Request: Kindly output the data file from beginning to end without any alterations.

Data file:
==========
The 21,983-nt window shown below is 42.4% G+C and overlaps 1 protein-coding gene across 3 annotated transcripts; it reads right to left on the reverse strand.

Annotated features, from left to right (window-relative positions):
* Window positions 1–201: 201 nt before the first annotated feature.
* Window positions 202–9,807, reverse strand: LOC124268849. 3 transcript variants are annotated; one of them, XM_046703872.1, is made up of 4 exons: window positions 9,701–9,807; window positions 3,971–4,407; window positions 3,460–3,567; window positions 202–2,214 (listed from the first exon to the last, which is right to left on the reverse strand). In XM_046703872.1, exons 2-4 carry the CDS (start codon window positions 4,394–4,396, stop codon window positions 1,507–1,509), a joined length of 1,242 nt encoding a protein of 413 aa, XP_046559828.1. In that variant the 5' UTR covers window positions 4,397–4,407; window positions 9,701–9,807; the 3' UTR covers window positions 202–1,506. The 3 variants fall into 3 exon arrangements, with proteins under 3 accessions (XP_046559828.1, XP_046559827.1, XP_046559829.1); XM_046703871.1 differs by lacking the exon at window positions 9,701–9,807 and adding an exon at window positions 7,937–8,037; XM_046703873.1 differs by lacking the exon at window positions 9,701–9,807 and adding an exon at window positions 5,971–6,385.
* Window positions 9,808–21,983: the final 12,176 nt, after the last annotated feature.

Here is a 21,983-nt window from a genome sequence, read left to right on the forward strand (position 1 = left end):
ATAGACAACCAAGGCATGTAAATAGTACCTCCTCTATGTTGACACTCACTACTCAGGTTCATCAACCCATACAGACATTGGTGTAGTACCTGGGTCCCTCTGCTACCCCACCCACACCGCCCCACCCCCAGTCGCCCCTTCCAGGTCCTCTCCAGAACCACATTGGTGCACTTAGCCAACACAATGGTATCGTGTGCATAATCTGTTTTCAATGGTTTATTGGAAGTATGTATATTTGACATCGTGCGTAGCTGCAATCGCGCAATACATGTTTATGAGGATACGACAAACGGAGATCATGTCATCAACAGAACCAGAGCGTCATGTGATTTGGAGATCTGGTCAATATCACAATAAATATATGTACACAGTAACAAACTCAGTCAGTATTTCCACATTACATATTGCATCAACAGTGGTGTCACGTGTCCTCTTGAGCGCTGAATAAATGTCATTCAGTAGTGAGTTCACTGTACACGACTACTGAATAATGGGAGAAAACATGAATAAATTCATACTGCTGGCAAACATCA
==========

The 21,983-nt window shown below is 42.4% G+C and overlaps 1 protein-coding gene across 3 annotated transcripts; it reads right to left on the reverse strand.

Annotated features, from left to right (window-relative positions):
* Window positions 1–201: 201 nt before the first annotated feature.
* Window positions 202–9,807, reverse strand: LOC124268849. 3 transcript variants are annotated; one of them, XM_046703872.1, is made up of 4 exons: window positions 9,701–9,807; window positions 3,971–4,407; window positions 3,460–3,567; window positions 202–2,214 (listed from the first exon to the last, which is right to left on the reverse strand). In XM_046703872.1, exons 2-4 carry the CDS (start codon window positions 4,394–4,396, stop codon window positions 1,507–1,509), a joined length of 1,242 nt encoding a protein of 413 aa, XP_046559828.1. In that variant the 5' UTR covers window positions 4,397–4,407; window positions 9,701–9,807; the 3' UTR covers window positions 202–1,506. The 3 variants fall into 3 exon arrangements, with proteins under 3 accessions (XP_046559828.1, XP_046559827.1, XP_046559829.1); XM_046703871.1 differs by lacking the exon at window positions 9,701–9,807 and adding an exon at window positions 7,937–8,037; XM_046703873.1 differs by lacking the exon at window positions 9,701–9,807 and adding an exon at window positions 5,971–6,385.
* Window positions 9,808–21,983: the final 12,176 nt, after the last annotated feature.

Here is a 21,983-nt window from a genome sequence, read left to right on the forward strand (position 1 = left end):
ATAGACAACCAAGGCATGTAAATAGTACCTCCTCTATGTTGACACTCACTACTCAGGTTCATCAACCCATACAGACATTGGTGTAGTACCTGGGTCCCTCTGCTACCCCACCCACACCGCCCCACCCCCAGTCGCCCCTTCCAGGTCCTCTCCAGAACCACATTGGTGCACTTAGCCAACACAATGGTATCGTGTGCATAATCTGTTTTCAATGGTTTATTGGAAGTATGTATATTTGACATCGTGCGTAGCTGCAATCGCGCAATACATGTTTATGAGGATACGACAAACGGAGATCATGTCATCAACAGAACCAGAGCGTCATGTGATTTGGAGATCTGGTCAATATCACAATAAATATATGTACACAGTAACAAACTCAGTCAGTATTTCCACATTACATATTGCATCAACAGTGGTGTCACGTGTCCTCTTGAGCGCTGAATAAATGTCATTCAGTAGTGAGTTCACTGTACACGACTACTGAATAATGGGAGAAAACATGAATAAATTCATACTGCTGGCAAACATCA